I do get your point about the ocean circulation. However I still think localised ocean warming due to reduced sea-ice cover in the HTM would be a robust transposition from current observations. And in the main post I reference Dyck et al (model study) finding enhanced ice growth off Siberia due to the transpola drift, that suggests open water in the summer over the ESAS.
Yes there are a number of researchers investigating the ESAS, most Russian, however most of the papers about it seem be centred around Shakhova and Semiletov. In the process of researching these posts I've read around 20 papers, many more abstracts. When I come to post I tend to try to keep to a core of pertinent papers.
I think that the issue of abrupt releases of methane from undersea sources is fairly well understood. Seismic surveys reveal their fingerprints and there's a lot of research into mechanisms, and the physics of sub-sea hydrates that has a bearing on this issue.
I think we need to be clear regarding terminology: I do not disagree that the process of decomposition of hydrate will be abrupt - but I sea this as taking place on a localised scale - with many localised such events. But I don't think the evidence suggests we face a massive 'blow out'.
It's like the difference between exploding a large volume of petrol vapour and air vs the many small explosions in an internal combustion engine. I see what we face as more like the latter case.
"open water in the summer over the ESAS"
But even if so, how much and for how long did it warm the underlying water? That point is what makes me wonder about the applicability of the HTM, Eemian and Holsteinian to present circumstances.
But now I should go off and see what the AR5 WG1 FOD has to say about all of this.
AR5 WG1 FOD = IPCC Fifth Assessment, Working Group 1 (Physical Science Basis - the interesting bit of AR5) First Order Draft.
Which has just finished expert review.
The leaked AR5 documents are available here. However chapters 6 and 7 aren't available. The chapter list here states that chapter 6 is the one relating to the carbon cycle and feedbacks.
I've done a cursory word search in Acrobat reader and can't find anything relevant in the documents available.
Saying that such abrupt process are well understood now seem to me to be overly bold, Chris, noting that Dmitrenko et al. didn't include them in their model, presumably because they couldn't. In particular, establishing an upper limit on them seems like little more than guesswork at this point. Pointers to papers claiming otherwise would be appreciated.
The FOD cryosphere chapter is available, although I have yet to look.
Over in the current RC thread, someone just posted the 400 mb AIRS methane data for January of this year and last. It does seem striking, although one hesitates to construct a trend from two data points. :) But have you had a look at that?
I did say "fairly well understood". Dmitrenko were looking at the penetration of warming into sediment layers. I've already stated (previous post) why I don't agree with the claimed amount of methane viable for release from discontinuities in the sediments. I think it's much lower than Shakhova and Semiletov are stating. So my main focus is on the bulk of the methane - in the sediments of the ESAS away from discontinuities.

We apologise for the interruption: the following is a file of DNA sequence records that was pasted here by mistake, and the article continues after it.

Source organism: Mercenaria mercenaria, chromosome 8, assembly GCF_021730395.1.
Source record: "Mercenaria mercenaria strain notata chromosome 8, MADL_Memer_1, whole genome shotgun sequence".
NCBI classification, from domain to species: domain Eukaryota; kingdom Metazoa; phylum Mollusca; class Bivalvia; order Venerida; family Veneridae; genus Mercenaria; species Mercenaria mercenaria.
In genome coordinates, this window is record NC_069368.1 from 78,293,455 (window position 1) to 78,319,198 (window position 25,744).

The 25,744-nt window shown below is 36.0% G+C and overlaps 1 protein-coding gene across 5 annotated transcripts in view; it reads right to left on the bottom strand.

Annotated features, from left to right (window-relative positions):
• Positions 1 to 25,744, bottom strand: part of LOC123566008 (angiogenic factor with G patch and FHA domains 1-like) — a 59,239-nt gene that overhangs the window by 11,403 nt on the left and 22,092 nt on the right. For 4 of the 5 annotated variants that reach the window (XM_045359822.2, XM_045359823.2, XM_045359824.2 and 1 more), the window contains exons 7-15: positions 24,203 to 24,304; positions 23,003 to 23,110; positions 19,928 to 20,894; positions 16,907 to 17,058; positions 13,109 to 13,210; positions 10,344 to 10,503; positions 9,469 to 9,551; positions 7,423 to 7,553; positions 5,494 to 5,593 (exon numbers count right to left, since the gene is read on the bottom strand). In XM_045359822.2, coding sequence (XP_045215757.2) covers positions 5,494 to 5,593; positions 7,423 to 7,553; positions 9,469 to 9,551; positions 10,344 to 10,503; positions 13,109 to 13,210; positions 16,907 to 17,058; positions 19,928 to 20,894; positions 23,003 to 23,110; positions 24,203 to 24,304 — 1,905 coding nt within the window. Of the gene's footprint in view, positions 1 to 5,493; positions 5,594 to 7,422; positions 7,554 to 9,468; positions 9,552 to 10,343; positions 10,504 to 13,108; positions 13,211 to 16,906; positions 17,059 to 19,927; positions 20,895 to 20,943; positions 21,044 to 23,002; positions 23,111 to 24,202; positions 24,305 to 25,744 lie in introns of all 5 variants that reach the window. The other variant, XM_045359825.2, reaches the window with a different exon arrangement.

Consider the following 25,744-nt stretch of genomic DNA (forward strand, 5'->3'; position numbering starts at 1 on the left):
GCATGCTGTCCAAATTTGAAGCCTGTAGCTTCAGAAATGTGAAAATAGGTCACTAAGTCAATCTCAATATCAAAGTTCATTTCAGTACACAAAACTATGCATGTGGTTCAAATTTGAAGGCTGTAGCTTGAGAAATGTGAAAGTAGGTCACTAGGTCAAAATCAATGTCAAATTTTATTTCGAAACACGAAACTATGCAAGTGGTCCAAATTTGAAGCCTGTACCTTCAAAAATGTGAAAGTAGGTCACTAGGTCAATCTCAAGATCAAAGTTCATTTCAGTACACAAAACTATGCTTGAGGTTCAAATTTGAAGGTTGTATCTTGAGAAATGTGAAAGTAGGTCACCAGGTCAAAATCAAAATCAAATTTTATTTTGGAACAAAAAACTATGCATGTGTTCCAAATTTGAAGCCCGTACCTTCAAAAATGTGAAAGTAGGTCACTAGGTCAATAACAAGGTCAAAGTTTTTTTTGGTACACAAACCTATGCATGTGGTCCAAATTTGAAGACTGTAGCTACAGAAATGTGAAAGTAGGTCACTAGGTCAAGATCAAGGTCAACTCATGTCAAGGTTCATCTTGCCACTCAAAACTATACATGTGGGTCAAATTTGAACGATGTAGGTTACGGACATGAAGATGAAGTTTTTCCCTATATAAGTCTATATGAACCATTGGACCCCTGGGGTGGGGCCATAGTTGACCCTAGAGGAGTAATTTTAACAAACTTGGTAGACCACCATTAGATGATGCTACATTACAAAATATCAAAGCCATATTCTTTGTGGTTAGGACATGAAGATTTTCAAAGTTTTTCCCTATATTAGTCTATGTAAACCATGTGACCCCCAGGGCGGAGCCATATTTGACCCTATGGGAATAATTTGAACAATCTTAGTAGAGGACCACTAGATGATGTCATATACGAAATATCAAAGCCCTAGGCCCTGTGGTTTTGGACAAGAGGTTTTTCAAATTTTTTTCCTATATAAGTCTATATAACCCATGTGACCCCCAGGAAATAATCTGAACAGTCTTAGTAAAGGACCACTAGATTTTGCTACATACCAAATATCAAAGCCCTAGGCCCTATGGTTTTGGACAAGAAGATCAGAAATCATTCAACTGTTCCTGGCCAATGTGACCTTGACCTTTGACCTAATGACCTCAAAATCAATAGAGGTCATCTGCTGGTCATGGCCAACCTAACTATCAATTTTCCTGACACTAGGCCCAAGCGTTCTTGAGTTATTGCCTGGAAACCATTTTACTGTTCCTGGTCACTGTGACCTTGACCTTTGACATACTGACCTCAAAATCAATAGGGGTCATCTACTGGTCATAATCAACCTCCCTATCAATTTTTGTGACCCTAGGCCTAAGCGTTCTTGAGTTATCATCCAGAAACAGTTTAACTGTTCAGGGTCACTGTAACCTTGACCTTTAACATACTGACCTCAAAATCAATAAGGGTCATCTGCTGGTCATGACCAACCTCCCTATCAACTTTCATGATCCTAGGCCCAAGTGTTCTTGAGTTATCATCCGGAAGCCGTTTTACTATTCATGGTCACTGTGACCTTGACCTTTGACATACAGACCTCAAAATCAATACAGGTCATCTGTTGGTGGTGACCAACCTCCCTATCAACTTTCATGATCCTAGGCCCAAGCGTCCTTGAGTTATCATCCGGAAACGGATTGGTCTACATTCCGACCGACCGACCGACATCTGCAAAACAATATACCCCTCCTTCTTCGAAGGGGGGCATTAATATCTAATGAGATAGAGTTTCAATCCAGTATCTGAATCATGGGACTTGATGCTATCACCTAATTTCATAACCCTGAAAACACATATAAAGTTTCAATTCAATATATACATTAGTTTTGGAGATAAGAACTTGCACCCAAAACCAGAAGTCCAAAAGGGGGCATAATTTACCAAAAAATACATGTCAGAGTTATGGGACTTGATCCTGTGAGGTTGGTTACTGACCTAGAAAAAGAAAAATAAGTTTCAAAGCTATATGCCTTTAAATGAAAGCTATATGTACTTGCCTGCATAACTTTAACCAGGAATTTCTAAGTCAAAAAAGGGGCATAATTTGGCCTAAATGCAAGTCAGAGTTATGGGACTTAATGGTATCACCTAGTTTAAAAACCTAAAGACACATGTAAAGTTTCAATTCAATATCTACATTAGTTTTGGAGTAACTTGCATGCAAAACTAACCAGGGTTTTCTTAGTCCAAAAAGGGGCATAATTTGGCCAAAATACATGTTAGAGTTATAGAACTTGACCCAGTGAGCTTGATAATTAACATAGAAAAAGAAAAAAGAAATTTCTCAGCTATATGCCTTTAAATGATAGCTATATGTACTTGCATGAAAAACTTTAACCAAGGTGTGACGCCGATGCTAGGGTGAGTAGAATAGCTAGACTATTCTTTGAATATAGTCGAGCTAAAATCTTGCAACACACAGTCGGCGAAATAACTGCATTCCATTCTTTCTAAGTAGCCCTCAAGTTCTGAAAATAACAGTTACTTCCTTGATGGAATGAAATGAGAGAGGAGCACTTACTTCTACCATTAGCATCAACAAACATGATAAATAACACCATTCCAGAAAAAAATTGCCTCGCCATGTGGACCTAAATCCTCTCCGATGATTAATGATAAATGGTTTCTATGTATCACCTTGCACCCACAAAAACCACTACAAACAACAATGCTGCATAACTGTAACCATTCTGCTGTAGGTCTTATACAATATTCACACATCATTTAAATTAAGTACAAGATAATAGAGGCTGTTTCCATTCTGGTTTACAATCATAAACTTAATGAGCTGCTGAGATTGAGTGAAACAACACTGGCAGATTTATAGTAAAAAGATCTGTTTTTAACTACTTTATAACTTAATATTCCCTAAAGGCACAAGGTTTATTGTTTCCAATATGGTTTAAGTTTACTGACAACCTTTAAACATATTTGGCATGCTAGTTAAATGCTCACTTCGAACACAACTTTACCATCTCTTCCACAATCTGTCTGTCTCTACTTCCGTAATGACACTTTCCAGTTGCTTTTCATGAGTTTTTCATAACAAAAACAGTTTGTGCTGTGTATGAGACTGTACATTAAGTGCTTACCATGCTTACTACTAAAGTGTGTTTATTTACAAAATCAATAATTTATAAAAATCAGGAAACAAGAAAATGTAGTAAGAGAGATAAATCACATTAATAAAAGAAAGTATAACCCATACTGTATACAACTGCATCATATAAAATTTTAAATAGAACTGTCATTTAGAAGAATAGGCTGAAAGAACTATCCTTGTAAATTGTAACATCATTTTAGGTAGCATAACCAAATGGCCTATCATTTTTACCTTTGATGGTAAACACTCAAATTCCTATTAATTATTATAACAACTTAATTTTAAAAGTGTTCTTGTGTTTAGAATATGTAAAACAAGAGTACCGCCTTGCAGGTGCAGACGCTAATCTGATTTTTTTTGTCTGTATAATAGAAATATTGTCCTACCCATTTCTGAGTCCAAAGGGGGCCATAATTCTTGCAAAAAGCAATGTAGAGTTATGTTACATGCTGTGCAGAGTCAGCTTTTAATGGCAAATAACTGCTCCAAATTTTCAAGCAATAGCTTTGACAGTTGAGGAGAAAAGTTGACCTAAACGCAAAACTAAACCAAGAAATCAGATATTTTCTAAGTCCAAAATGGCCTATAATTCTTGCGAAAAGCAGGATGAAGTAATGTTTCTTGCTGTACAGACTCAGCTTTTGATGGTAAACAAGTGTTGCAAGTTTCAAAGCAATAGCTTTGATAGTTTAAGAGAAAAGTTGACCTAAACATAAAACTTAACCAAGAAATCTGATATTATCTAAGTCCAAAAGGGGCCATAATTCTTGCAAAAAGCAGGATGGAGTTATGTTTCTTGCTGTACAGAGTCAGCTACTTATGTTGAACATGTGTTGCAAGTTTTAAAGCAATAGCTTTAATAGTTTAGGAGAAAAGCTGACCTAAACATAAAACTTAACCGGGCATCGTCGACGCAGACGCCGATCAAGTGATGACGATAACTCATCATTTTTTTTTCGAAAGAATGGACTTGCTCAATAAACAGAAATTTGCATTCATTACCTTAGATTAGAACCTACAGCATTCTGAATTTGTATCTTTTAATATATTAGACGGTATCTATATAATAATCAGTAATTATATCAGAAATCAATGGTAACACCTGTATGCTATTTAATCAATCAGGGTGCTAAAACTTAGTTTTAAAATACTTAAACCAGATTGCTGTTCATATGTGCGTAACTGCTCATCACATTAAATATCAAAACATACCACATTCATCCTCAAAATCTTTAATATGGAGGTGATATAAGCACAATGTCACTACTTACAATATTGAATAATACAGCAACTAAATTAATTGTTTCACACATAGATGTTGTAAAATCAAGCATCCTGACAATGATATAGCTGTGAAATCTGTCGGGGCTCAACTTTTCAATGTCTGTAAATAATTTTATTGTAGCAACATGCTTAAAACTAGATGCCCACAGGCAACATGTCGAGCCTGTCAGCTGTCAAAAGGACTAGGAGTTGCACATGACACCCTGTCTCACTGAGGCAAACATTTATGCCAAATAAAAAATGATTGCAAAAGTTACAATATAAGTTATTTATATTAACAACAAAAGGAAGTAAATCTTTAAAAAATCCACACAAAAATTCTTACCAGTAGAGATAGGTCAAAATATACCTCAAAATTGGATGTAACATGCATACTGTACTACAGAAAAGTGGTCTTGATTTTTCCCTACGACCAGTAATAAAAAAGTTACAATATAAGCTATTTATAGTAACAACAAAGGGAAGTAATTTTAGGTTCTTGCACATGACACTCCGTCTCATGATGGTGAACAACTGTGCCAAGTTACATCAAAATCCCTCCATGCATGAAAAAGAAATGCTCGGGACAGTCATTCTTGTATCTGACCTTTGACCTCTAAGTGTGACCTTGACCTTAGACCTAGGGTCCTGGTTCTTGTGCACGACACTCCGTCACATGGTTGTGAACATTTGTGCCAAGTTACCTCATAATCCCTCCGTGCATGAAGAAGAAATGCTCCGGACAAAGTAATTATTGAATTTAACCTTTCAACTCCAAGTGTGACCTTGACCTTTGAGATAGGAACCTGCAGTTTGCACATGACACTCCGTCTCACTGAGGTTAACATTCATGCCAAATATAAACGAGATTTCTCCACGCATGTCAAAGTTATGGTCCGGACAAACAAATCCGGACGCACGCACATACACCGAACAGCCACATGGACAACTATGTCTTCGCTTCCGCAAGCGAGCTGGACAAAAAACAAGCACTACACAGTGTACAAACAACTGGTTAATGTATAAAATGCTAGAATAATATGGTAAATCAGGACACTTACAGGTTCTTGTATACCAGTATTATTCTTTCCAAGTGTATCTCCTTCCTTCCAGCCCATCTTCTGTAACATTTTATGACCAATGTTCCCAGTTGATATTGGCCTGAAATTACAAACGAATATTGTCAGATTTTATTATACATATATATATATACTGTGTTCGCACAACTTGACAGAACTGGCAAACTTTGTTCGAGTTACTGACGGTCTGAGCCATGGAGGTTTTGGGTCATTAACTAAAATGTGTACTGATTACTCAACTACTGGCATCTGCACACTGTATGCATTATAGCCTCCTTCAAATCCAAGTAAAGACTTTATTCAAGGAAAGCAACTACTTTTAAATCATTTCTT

Yes I've seen the AIRS image for January, it is signifcantly more intense than any previous January, or indeed any other month in the series. Context helps, which is why I recently did the videos of AIRS, and there is a large amount of interannual variability, as is also shown by the timeseries from AIRS. That said, there is a notable increase in the winter post 2007. As I've posted recently there does seem to be a pattern associated with the ESAS, however the largest pattern is from land emissions, not the ESAS. This latest image from AIRS cannot simplistically be taken as linked to the ESAS (which is what I've been posting on).
For a given area the atmospheric concentration of methane is due to; previous balance, influx from other areas, chemical destruction, influx from the surface within the area. During winter chemical destruction is limited by the cold, the pattern is widespread so over that whole area we can neglect influx from other areas leaving surface flux. The problem there is that over much of that area temperatures have been down below -30degC for the past January (NCEP/NCAR). There has been a Dipole structure to sea level pressure (Siberia high vs West Arctic low), but the temperature anomaly pattern shows a small warming apart from in the Atantic sector. So the region concerned is seriously frozen up.
Crucially, during the months when the region thaws the atmospheric concentration drops as the temperature accelerates the CH4 + OH reaction. So I'm not getting worried about increasing methane emissions during the winter. Because of the OH + CH4 reaction temperature dependence it takes less CH4 to increase atmospheric concentration during the winter than during summer. I think we will see such increases (provided Siberia warms wet) as the regional warming continues, it constitutes a problem (making the task of tackling AGW harder), but I'm not losing sleep over these latest results. I had been going to post tonight about these implications but decided to watch a film instead.
January from NCEP/NCAR.
Sea Level Pressure
"the sediments of the ESAS away from discontinuities."
Well, *present* discontinuities. We saw how well that worked out on land. But without any information as to trend...
Re the AIRS data, that is at ~7 km altitude, so I suppose we would want to know about the pattern of mixing to be sure about the origin.
Which kind of brings us right back to Dmitrenko et al. That being the most recent paper dealing with how fast the warming has penetrated into the sediments. To be clear S&S's statement regarding 50Gt of methane poised for imminent and catastrophic release does concentrate on the methane around discontinuities. I've questioned this, and I may be wrong, only challenges to my reasoning on that issue will show if I am wrong. If I'm not then the amount that may be poised for imminent release is substantially less than 50Gt, thus taking the sting out of the catastrophic 'tail'.
Yes AIRS is at 400mb (not sure if this is as high as 7km - tropo is thinner at the poles, particularly in winter), however as I've argued recently there does seem to be a persistent pattern in the region of high methane activity in the ESAS. This suggests that localised surface sources may be detectable. My argument is in essence that if a pattern is apparent from year to year (though not necessarily every year), then atmospheric mixing means the pattern is probably due to either a 'real' surface source or 'aliasing' caused by incorrect assumed surface emissivity.
Post a Comment